I recently took a look at special teams (ST) and its importance in winning. One of the most important, if not the most important, players on ST is the field goal kicker. No one else has such a direct and solitary impact on points scored. In this post, I'll look a little closer at the impact a kicker can make on the win-loss record of his team.
The relative importance of each dimension of the game, including ST, is estimated in a regression on regular season wins. Each variable is in terms of team efficiency (yds per attempt) and is standardized. The ST variables are relative to the league average for similar situations. For example, the FG/XP scores are relative to kick distance and the average success rate for each distance (1).
The results are summarized in the table below.
The results above can be interpreted as follows. Each coefficient indicates how many additional regular season wins a team can expect, on average, per standard deviation above average. For example, if a team is completely average in every facet of the game, it can expect to win 8 games. But if a team is average in every facet except offensive pass efficiency, in which it is 1 standard deviation above average, it can expect to win 8 + 1.26 = 9.26 wins.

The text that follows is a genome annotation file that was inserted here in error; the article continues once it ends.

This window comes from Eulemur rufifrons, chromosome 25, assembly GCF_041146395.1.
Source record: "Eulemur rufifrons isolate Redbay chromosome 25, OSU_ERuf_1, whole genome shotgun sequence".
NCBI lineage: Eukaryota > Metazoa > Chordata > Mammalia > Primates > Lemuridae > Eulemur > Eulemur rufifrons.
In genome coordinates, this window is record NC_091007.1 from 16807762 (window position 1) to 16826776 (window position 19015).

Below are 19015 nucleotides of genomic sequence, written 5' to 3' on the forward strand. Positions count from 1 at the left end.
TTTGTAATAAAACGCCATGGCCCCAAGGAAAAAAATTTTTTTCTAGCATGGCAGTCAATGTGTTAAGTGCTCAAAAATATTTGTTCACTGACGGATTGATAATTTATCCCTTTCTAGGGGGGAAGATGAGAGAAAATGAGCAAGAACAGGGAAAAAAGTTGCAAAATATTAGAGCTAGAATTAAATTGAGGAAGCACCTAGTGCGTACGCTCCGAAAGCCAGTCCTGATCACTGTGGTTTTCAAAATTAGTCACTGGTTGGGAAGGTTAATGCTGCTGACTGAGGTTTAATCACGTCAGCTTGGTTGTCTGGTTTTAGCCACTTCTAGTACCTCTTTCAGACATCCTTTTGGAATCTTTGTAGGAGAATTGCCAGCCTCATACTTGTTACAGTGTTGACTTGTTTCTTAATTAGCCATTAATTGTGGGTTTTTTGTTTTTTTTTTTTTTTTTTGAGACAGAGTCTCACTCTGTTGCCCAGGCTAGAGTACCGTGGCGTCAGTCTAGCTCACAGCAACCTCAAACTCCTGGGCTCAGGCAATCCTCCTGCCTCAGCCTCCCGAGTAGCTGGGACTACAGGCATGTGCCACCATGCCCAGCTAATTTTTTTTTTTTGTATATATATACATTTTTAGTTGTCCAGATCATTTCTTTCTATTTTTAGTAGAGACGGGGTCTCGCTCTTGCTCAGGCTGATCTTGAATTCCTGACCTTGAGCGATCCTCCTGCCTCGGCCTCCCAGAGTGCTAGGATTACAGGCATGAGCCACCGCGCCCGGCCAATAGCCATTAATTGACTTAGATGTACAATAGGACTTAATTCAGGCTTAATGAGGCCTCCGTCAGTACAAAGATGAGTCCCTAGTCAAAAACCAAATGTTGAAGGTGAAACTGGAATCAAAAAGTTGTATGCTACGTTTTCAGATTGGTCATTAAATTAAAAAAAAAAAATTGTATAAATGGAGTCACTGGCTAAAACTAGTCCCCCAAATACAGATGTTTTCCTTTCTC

The best kicker in the league (#1 out of 32) would typically be in the top 96th percentile, which is very close to two standard deviations above average. Therefore, the best FG kicker in the league would normally be worth 2 * 0.34 = 0.68 added wins in a season.
It's hard to imagine many other positions, other than the starting QB and RB, that have such a large individual impact on a team's record.